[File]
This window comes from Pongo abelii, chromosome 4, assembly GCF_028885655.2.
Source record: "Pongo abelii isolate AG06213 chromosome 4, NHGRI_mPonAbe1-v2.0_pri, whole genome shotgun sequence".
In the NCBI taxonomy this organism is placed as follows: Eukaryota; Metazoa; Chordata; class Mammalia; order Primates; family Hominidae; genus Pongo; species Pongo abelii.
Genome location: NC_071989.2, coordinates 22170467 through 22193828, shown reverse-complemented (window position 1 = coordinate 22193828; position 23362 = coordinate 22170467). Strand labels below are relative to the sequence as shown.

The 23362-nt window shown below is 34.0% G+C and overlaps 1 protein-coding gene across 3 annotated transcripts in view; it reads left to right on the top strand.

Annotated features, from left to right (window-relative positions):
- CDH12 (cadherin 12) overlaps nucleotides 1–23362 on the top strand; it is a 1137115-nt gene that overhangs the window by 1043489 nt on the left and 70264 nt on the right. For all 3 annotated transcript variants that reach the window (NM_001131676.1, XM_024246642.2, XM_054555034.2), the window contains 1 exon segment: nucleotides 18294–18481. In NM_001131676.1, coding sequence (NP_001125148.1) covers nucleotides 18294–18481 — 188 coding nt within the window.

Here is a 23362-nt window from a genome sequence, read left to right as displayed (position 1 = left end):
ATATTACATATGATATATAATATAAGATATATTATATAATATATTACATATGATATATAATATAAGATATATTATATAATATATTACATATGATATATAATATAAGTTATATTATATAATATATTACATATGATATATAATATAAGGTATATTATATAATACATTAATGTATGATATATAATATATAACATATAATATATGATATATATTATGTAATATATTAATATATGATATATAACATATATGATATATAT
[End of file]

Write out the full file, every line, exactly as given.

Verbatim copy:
This window comes from Pongo abelii, chromosome 4, assembly GCF_028885655.2.
Source record: "Pongo abelii isolate AG06213 chromosome 4, NHGRI_mPonAbe1-v2.0_pri, whole genome shotgun sequence".
In the NCBI taxonomy this organism is placed as follows: Eukaryota; Metazoa; Chordata; class Mammalia; order Primates; family Hominidae; genus Pongo; species Pongo abelii.
Genome location: NC_071989.2, coordinates 22170467 through 22193828, shown reverse-complemented (window position 1 = coordinate 22193828; position 23362 = coordinate 22170467). Strand labels below are relative to the sequence as shown.

The 23362-nt window shown below is 34.0% G+C and overlaps 1 protein-coding gene across 3 annotated transcripts in view; it reads left to right on the top strand.

Annotated features, from left to right (window-relative positions):
- CDH12 (cadherin 12) overlaps nucleotides 1–23362 on the top strand; it is a 1137115-nt gene that overhangs the window by 1043489 nt on the left and 70264 nt on the right. For all 3 annotated transcript variants that reach the window (NM_001131676.1, XM_024246642.2, XM_054555034.2), the window contains 1 exon segment: nucleotides 18294–18481. In NM_001131676.1, coding sequence (NP_001125148.1) covers nucleotides 18294–18481 — 188 coding nt within the window.

Here is a 23362-nt window from a genome sequence, read left to right as displayed (position 1 = left end):
ATATTACATATGATATATAATATAAGATATATTATATAATATATTACATATGATATATAATATAAGATATATTATATAATATATTACATATGATATATAATATAAGTTATATTATATAATATATTACATATGATATATAATATAAGGTATATTATATAATACATTAATGTATGATATATAATATATAACATATAATATATGATATATATTATGTAATATATTAATATATGATATATAACATATATGATATATAT